From parade to pandemic: Museum looks at 1918’s deadly flu

Kristen De Groot

PHILADELPHIA (AP) – On September 28, 1918, in the waning days of World War I, over 200,000 people gathered along Broad Street in Philadelphia for a parade meant to raise funds for the war effort. Among the patriotic throngs cheering for troops and floats was an invisible threat, which would be more dangerous to soldiers and civilians than any foreign enemy: the influenza virus.

Officials went ahead with the parade despite the discouragement of the city health department about the ever-spreading virus. Within 72 hours of the parade, all the hospital beds in Philadelphia were full of flu patients. Within six weeks, more than 12,000 people died – a death every five minutes – and 20,000 had died within six months.

Despite the human toll, there has been no memorial or public remembrance of flu victims in the city.

Until now.

The Mutter Museum, known for its collection of organs preserved in jars, deformed skeletons and wax casts of medical maladies, is launching new permanent exhibit on the 1918-1919 influenza pandemic in Philadelphia.

The Mutter Museum in Philadelphia is known for its collection of organs preserved in jars, deformed skeletons and wax casts of medical maladies. The museum has a new permanent exhibit on the 1918-1919 influenza pandemic in Philadelphia. PHOTOS: AP
Justin Johnson constructs part of parade float at NextFab in Philadelphia
ABOVE & BELOW: This September 28, 1918 photo shows the Naval Aircraft Factory float moving south on Broad Street, escorted by sailors during a parade meant to raise funds for the war effort, in Philadelphia; and an October 19, 1918 photo shows a sign is posted at the Naval Aircraft Factory in Philadelphia indicating the Spanish Influenza was then extremely active

“Spit Spreads Death” opened on October 17, and features interactives mapping the pandemic, artifacts, images and personal stories.

“It’s still referred to by some historians as the forgotten pandemic, because how many Americans are conscious of it today?” said the museum’s director Robert Hicks.

The exhibit takes its name from health department signs that popped up around the city as the pandemic spread.

Ahead of the exhibit’s launch, the museum presented a parade along the same stretch of road where the ill-fated Liberty Loan Parade took place.

A sort of moving memorial, the parade featured about 500 members of the public honouring victims of the pandemic, four illuminated floats and an original piece of music performed by Grammy-winning choir The Crossing.

“The parade has turned into an interesting commemorative act,” said Matt Adams, co-founder of Blast Theory, the artists’ group who created the parade. Anyone was welcome to sign up to participate and choose the name of an actual flu victim to honour while marching. Marchers were given a sign with the name of the person they chose and moved along the parade route flanked by the illuminated sculptures. Members of city’s public health community were urged to join in.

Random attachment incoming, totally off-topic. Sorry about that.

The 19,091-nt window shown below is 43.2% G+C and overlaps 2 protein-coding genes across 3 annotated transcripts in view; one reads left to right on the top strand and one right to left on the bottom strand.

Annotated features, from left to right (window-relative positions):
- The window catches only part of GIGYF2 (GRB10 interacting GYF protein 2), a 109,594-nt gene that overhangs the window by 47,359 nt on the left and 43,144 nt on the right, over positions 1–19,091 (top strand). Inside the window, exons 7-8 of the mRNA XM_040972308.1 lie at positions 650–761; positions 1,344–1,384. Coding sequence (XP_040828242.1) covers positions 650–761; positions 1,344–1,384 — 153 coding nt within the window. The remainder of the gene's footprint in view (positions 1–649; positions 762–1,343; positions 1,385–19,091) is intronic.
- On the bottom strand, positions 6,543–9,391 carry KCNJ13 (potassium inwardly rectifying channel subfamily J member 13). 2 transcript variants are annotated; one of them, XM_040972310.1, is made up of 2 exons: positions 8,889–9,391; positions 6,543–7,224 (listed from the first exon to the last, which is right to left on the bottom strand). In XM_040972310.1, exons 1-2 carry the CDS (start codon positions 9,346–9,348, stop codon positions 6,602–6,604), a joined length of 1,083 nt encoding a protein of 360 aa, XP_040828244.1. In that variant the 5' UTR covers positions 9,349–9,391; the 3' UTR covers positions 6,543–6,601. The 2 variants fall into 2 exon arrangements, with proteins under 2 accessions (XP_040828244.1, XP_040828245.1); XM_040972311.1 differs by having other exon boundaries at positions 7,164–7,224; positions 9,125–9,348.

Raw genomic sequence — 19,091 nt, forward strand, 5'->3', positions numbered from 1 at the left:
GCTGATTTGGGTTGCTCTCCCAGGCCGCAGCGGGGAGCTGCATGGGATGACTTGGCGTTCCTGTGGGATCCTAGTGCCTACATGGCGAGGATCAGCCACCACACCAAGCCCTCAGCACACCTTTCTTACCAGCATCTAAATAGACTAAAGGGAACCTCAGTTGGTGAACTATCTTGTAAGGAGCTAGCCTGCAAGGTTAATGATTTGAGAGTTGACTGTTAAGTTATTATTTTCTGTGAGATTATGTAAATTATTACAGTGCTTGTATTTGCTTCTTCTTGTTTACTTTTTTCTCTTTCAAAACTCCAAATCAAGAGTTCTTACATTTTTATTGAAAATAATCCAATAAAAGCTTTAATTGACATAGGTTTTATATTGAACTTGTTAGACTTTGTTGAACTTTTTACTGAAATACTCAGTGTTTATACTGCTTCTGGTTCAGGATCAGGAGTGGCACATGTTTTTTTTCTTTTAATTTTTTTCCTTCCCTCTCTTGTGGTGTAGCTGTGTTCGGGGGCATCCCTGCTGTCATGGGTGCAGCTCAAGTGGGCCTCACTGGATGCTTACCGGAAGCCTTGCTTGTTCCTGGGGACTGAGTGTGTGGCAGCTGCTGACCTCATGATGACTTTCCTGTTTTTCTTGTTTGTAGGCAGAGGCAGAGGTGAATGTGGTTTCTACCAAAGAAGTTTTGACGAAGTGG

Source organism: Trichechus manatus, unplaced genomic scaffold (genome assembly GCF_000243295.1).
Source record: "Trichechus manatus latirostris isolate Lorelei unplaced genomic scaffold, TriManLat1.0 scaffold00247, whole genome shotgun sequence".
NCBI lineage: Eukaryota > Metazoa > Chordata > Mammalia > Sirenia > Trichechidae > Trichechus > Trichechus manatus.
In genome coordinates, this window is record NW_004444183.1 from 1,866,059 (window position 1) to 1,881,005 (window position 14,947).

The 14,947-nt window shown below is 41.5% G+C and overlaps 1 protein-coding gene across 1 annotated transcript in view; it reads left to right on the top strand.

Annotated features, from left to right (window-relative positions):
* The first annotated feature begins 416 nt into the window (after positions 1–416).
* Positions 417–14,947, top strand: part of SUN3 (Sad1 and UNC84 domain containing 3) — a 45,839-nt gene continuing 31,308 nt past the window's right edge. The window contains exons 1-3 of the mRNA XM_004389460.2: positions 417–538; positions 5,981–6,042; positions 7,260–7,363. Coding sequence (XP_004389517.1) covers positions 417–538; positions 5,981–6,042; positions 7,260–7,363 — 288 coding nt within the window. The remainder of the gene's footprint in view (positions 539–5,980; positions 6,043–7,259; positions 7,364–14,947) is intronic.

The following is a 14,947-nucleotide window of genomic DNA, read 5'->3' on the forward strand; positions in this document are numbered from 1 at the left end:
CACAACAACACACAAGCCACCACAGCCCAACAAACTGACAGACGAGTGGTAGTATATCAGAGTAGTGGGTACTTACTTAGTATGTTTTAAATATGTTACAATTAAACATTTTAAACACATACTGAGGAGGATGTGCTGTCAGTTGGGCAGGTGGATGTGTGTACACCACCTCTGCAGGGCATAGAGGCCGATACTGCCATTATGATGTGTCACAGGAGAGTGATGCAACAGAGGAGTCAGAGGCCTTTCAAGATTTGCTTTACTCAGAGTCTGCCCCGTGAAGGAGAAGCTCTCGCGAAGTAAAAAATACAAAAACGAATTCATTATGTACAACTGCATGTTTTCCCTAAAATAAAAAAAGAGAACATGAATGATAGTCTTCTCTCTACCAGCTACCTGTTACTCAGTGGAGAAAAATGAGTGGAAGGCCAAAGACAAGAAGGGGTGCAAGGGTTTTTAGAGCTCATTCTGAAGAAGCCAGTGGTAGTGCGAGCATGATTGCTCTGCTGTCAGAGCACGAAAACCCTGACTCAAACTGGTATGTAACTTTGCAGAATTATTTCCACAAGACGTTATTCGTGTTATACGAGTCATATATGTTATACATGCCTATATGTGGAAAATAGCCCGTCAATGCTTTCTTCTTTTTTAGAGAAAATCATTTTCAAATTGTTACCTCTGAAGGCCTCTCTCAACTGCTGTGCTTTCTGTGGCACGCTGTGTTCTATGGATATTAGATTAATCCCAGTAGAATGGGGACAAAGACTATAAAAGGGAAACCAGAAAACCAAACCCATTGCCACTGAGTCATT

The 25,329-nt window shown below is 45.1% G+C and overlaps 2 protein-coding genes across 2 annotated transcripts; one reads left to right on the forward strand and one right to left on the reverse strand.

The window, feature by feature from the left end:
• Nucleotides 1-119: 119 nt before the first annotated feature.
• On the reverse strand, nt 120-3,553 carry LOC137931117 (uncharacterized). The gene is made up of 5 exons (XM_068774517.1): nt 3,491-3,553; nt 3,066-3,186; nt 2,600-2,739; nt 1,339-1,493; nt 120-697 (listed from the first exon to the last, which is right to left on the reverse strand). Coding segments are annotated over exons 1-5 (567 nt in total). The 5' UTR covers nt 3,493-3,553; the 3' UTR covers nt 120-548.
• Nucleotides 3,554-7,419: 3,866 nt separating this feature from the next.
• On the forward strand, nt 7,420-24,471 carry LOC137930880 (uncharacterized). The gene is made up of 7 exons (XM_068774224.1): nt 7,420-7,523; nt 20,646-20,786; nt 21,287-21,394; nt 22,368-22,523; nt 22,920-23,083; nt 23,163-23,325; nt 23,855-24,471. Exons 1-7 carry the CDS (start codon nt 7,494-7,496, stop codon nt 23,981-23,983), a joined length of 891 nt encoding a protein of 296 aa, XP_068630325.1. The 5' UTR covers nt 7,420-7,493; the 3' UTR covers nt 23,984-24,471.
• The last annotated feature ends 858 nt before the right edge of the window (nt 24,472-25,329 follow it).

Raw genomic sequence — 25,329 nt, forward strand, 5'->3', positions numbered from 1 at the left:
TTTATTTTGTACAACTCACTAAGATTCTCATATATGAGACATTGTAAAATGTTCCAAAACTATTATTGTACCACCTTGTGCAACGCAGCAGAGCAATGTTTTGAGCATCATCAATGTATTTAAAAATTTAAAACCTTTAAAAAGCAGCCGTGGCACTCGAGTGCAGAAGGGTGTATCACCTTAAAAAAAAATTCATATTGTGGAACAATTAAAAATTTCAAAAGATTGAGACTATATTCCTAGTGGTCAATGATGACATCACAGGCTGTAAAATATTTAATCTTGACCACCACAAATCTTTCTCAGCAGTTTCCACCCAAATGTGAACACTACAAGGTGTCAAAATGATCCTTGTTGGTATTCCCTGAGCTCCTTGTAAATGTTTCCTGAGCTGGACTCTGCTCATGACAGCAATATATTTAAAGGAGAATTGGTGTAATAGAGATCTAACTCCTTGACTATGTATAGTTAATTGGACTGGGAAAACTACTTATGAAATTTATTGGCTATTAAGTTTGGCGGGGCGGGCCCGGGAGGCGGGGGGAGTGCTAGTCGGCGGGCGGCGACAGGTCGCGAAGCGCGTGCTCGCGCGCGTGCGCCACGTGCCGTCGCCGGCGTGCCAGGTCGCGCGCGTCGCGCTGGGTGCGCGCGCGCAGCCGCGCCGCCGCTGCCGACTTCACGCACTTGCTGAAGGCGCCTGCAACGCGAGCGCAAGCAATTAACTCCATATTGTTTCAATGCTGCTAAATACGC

“This is all about the process of remembering what the risks are in public health, because that is a crucial way for us to stay safe today,” he said.

More United States (US) soldiers died from the flu than from battles in Europe during the war. It was called the Spanish flu at the time because Spain was neutral during the conflict and had no restrictions on the press, and could therefore report the outbreak freely, said Nancy Hill, special projects manager at the museum. The general public in much of the US was uninformed about the virus because of the crackdown on news and any speech deemed unpatriotic. Speaking of soldiers dying from the flu fell into that category.

About 500 million people, or one-third of the world’s population, became infected with the virus. An estimated 20-50 million died around the world, with about 675,000 flu-related deaths in the US. Troops moving around the globe in crowded ships and trains helped the deadly virus spread as the war dragged on.

The exhibit itself included interactives that allow people to explore their own neighbourhoods to see how the flu hit their street, and even their own homes. Among the most poignant artefacts was a selection of Christmas gifts that a woman named Naomi Whitehead Ellis Ford purchased for friends and family, all fitted with handwritten personal notes to the intended recipients.

But they were never handed out, because she passed away from the flu on October 21.

Hicks hopes visitors take away a sense of the scope of the pandemic and see how the city came together to help each other, and to be vigilant – getting vaccines, taking common-sense healthcare measures and staying informed. The museum even threw a health fair in a south Philadelphia neighborhood, offering everything from flu shots to Narcan training.